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LendingClub founder banned from the securities industry for three years

LendingClub founder banned from the securities industry for three years
Renaud Laplanche, founder and chief executive of Lending Club, interviewed in 2014. Laplanche resigned two years later over financial improprieties. On Friday, the Securities and Exchange Commission banned him from the securities industry for three years. (Don Emmert / AFP/Getty Images)

LendingClub Corp.’s founder and former chief executive officer agreed to be banned from the securities industry for at least three years to resolve allegations that he misused investors’ money to prop up the company.

Renaud Laplanche, 47, will pay $200,000 to settle U.S. Securities and Exchange Commission claims that he improperly directed an outside investment advisory firm — of which he was president — to buy LendingClub loans that were at risk of going unfunded.

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That helped LendingClub, earning revenue for the firm and keeping borrowers from going to competing firms. But the loans purchased by an investment fund advised by Laplanche’s firm were not the type of loans investors had been promised, and the firm did not disclose to investors that the loans were purchased in part because they were about to go unfunded, the SEC alleged.

The shift came in late 2015 and early 2016, a time when many investors who had previously been bullish on the market for loans originated by LendingClub and other so-called marketplace lenders had started to pull back from the sector amid fears of rising loan delinquencies.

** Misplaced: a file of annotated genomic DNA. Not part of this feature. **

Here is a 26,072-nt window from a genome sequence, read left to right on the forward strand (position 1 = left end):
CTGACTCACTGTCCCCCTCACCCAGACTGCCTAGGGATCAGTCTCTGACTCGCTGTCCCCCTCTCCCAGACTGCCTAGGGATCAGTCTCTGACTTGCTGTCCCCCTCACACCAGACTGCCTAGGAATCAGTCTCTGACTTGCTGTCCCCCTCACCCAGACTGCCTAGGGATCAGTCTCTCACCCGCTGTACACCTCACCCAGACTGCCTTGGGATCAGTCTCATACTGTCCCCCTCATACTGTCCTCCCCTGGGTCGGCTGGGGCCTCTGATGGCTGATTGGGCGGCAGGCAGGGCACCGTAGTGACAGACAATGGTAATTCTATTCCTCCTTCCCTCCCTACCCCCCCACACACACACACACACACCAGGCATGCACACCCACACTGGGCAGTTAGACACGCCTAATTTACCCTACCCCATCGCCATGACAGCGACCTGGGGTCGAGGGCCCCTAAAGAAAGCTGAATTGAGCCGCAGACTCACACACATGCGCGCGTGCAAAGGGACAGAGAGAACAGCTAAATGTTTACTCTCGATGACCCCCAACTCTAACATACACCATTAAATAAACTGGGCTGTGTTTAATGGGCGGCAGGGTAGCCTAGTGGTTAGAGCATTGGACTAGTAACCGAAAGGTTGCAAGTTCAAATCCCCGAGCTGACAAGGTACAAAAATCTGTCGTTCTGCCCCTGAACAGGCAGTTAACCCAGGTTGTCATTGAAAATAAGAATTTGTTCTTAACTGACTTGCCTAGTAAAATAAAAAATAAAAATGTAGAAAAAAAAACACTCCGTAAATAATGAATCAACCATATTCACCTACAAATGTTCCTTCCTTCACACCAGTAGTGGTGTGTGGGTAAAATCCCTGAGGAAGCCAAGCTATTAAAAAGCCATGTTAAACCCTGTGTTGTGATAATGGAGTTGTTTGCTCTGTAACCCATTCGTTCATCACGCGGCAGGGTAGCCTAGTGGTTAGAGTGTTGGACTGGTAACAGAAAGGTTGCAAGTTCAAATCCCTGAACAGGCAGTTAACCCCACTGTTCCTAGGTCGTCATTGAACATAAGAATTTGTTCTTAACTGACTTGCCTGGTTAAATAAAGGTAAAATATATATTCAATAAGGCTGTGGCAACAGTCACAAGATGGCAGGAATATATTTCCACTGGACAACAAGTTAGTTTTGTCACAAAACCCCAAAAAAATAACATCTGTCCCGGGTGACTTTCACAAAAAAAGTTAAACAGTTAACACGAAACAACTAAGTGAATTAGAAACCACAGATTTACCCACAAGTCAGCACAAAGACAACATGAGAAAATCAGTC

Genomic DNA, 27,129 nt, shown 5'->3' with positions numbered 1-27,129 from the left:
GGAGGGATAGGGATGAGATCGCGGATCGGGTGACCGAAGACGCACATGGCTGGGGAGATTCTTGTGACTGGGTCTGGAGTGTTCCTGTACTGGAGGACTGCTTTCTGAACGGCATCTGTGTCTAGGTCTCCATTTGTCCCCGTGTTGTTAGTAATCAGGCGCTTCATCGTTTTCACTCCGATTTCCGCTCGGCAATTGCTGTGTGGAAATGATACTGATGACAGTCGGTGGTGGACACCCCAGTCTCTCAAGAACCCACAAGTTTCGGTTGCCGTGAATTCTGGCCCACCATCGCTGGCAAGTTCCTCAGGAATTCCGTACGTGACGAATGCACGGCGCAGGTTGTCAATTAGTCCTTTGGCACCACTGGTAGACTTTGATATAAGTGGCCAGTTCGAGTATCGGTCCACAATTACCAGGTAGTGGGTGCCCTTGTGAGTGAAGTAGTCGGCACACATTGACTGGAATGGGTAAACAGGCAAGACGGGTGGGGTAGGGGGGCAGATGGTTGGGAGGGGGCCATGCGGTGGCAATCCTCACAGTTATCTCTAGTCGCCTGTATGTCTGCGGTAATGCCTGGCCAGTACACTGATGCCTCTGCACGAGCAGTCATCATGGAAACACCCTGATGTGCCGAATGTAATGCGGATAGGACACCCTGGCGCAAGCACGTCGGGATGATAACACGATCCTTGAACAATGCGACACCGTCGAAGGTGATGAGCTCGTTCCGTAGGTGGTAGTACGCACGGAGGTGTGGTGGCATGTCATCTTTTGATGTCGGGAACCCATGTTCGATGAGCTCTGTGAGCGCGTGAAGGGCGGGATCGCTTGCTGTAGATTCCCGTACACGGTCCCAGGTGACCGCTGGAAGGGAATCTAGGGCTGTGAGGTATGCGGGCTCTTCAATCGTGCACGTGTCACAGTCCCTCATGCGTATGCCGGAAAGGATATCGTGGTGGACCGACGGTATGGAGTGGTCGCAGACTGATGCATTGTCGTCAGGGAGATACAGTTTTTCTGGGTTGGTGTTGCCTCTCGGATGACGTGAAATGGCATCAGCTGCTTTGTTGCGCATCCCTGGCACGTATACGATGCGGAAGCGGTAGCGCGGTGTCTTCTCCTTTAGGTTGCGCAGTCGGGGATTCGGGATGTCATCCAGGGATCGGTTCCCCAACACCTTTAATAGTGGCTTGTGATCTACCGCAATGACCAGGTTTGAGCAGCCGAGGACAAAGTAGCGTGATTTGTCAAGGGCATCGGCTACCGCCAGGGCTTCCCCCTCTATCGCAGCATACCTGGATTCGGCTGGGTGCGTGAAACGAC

The SEC alleges the investment fund advised by Laplanche’s firm ramped up its purchases of inappropriate loans soon after two big investors stopped buying loans in late 2015.

LendingClub Asset Management, the company that managed the investment fund, agreed to pay $4 million over the claims. Carrie Dolan, 53, former chief financial officer of both LendingClub and the asset manager, was fined $65,000. All agreed to resolve the claims without admitting or denying wrongdoing.

“Investment advisors have an obligation to put their clients’ interests ahead of their own,” said Daniel Michael, head of the SEC’s complex financial instruments unit. “By using funds managed by LCA to benefit its parent company, LCA and Laplanche failed to do so.”

Laplanche was ousted over the improprieties in May 2016 and an internal investigation later found LendingClub had made questionable loans to him and family members. Laplanche noted those loans were repaid.

The San Francisco-based firm was a pioneer in marketplace lending, an online industry that matches borrowers with investors willing to finance their loans. But shares have been cut in half since Laplanche’s departure and other problems arose in 2016.

Laplanche said in an emailed statement that he was “pleased to have worked out a settlement with the SEC.” He intends to stay in his role as head of lending start-up Upgrade, he said. The settlement allows him to seek readmission to the securities industry after three years.

Laplanche also said that Upgrade is not an investment advisor or investment company and “isn’t performing any activities covered by the bar.”

LendingClub Chairman Hans Morris said in a statement that the firm was happy to have closure and that “we have full confidence in our new management team and we are a better company today.”

“Ms. Dolan cooperated fully with the SEC in its investigation,” said Charles Sipkins, a spokesman for the former executive. “Throughout her career she has acted in accordance with high ethical standards and she is happy to put this matter behind her.”

The settlement was announced Friday but was not widely disseminated until Monday.

Shares of LendingClub closed up 1.3% at $3.93 on Monday.

Bloomberg contributed to this report.

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5 p.m.: This article was updated with staff reporting, including more details on the circumstances of Renaud Laplanche’s departure from LendingClub in 2016.

This article was published at 3:25 p.m.

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